This Sunday's blogpost is about one of the many good alternatives that is being done to make a positive contribution for biodiversity, and with it, the environment; it is called 'rewilding'. The concept is simple - by reintroducing species that has almost died out in an area, the hope is that biodiversity will once again peak and that natural processes and wild species will play a more significant part in how the landscape is build up. 

In Europe, there is an organisation called Rewilding Europe that states their mission as: 'Rewilding Europe wants to make Europe a wilder place. We want much more space for wildlife, wild nature and natural processes. We want to bring back the variety of life for us all to enjoy. And we want to explore new ways for people to earn a fair living from the wild. Let’s make Europe a wilder place together!'. 

One way to achieve this is by reintroducing wildlife, as bison, stags, lynx and wild horses. As biodiversity is in steady decline globally, initiatives like this can make a vital contribution to an area. To get a more visual presentation of the concept, see this video made by Rewilding Europe: 

Living Planet Report 2016

Every second year, WWF publishes a Living Plantet Report to inform us about the current state of our common Earth and the species that lives here.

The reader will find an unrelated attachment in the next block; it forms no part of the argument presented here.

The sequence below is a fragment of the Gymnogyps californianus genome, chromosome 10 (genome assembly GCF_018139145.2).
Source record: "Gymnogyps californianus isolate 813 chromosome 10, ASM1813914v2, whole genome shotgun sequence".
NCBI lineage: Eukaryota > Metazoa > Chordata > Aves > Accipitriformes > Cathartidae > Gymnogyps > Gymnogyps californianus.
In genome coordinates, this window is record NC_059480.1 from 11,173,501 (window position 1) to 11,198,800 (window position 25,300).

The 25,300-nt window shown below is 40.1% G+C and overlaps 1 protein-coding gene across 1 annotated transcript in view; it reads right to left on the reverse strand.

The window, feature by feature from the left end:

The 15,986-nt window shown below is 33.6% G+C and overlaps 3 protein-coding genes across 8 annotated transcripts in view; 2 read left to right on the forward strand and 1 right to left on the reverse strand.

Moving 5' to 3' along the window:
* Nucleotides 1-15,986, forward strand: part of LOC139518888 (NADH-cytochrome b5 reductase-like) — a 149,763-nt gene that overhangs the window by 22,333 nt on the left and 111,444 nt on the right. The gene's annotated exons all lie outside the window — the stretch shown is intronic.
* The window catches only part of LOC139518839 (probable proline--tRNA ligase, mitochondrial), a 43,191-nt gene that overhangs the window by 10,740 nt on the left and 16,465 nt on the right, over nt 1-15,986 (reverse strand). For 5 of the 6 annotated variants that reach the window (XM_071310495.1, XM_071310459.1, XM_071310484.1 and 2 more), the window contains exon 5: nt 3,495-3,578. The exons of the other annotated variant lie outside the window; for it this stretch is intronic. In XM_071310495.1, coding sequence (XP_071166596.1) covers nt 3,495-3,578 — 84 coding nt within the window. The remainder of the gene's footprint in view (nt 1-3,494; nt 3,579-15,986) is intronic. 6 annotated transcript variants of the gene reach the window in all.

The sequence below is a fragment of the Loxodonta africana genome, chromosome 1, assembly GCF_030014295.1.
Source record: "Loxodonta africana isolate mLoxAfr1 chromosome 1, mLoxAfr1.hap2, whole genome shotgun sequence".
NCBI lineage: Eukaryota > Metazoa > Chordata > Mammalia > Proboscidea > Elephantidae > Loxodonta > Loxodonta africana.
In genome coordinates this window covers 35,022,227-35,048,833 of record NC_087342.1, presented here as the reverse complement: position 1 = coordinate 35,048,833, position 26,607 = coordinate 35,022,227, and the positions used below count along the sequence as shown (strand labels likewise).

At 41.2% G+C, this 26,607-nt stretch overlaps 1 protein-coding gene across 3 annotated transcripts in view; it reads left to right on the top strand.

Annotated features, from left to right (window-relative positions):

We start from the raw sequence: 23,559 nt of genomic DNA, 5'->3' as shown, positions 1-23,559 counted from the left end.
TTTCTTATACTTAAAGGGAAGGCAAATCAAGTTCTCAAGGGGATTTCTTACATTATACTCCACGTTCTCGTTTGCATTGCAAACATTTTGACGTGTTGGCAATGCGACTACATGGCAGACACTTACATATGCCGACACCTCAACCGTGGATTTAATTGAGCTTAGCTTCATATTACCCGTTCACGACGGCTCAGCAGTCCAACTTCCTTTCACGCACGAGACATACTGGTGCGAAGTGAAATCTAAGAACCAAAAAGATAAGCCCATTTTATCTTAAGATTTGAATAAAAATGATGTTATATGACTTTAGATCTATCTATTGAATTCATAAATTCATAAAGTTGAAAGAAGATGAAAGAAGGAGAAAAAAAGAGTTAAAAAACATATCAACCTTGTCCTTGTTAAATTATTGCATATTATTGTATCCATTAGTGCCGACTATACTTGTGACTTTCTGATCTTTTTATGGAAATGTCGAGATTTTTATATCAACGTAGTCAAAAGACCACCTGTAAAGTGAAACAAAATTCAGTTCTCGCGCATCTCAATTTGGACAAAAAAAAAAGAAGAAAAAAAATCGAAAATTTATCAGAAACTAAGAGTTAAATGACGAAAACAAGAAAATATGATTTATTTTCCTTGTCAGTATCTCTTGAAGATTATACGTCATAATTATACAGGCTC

They recently published this years report, and the results are worrying. The scientist behind the report have developed their results based on 14.000 populations of 3.700 different species. Here are some of the findings: 

- From 1970 to 2012 the populations decreased with approximately 58 percent.

- This means that the worlds animal population is more than halved in just over 40 years. 

- If the development continues like today, we will face a world in 2020 where 2/3 of all the animals on Earth will be extinct.  

These are gruesome prospects, and we don't even know the full impact this would have on the biodiversity as a whole, only that it will have an significant impact to the worse. 

Sir David Attenborough spoke at the WWF launch of the report, you could see the speech here:

To read the full report, you can visit this site:  and if you want to read the summary you can follow this link